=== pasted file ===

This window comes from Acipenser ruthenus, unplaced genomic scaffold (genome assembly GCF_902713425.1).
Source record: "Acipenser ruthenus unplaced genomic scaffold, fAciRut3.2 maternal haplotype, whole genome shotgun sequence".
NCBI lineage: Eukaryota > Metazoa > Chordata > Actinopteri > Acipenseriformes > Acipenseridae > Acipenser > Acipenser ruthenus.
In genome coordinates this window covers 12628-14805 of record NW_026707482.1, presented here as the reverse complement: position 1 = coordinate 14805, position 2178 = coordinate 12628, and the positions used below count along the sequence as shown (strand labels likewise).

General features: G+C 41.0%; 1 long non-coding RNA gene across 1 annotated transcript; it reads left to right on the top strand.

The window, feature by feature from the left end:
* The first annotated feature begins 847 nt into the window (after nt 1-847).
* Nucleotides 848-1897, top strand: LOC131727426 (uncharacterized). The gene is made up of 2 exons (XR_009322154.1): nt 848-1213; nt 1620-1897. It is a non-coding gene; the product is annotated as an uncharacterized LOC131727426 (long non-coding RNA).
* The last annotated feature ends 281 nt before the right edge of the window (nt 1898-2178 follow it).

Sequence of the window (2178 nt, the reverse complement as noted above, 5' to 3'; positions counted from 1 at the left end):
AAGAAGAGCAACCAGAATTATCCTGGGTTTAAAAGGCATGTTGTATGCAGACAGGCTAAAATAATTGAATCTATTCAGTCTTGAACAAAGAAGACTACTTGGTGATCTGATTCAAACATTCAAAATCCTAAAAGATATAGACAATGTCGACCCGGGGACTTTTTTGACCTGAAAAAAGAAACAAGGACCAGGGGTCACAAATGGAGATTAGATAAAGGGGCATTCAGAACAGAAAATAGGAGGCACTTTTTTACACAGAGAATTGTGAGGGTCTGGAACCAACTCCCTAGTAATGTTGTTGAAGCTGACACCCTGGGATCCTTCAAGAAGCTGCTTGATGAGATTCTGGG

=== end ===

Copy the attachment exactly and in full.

This window comes from Acipenser ruthenus, unplaced genomic scaffold (genome assembly GCF_902713425.1).
Source record: "Acipenser ruthenus unplaced genomic scaffold, fAciRut3.2 maternal haplotype, whole genome shotgun sequence".
NCBI lineage: Eukaryota > Metazoa > Chordata > Actinopteri > Acipenseriformes > Acipenseridae > Acipenser > Acipenser ruthenus.
In genome coordinates this window covers 12628-14805 of record NW_026707482.1, presented here as the reverse complement: position 1 = coordinate 14805, position 2178 = coordinate 12628, and the positions used below count along the sequence as shown (strand labels likewise).

General features: G+C 41.0%; 1 long non-coding RNA gene across 1 annotated transcript; it reads left to right on the top strand.

The window, feature by feature from the left end:
* The first annotated feature begins 847 nt into the window (after nt 1-847).
* Nucleotides 848-1897, top strand: LOC131727426 (uncharacterized). The gene is made up of 2 exons (XR_009322154.1): nt 848-1213; nt 1620-1897. It is a non-coding gene; the product is annotated as an uncharacterized LOC131727426 (long non-coding RNA).
* The last annotated feature ends 281 nt before the right edge of the window (nt 1898-2178 follow it).

Sequence of the window (2178 nt, the reverse complement as noted above, 5' to 3'; positions counted from 1 at the left end):
AAGAAGAGCAACCAGAATTATCCTGGGTTTAAAAGGCATGTTGTATGCAGACAGGCTAAAATAATTGAATCTATTCAGTCTTGAACAAAGAAGACTACTTGGTGATCTGATTCAAACATTCAAAATCCTAAAAGATATAGACAATGTCGACCCGGGGACTTTTTTGACCTGAAAAAAGAAACAAGGACCAGGGGTCACAAATGGAGATTAGATAAAGGGGCATTCAGAACAGAAAATAGGAGGCACTTTTTTACACAGAGAATTGTGAGGGTCTGGAACCAACTCCCTAGTAATGTTGTTGAAGCTGACACCCTGGGATCCTTCAAGAAGCTGCTTGATGAGATTCTGGG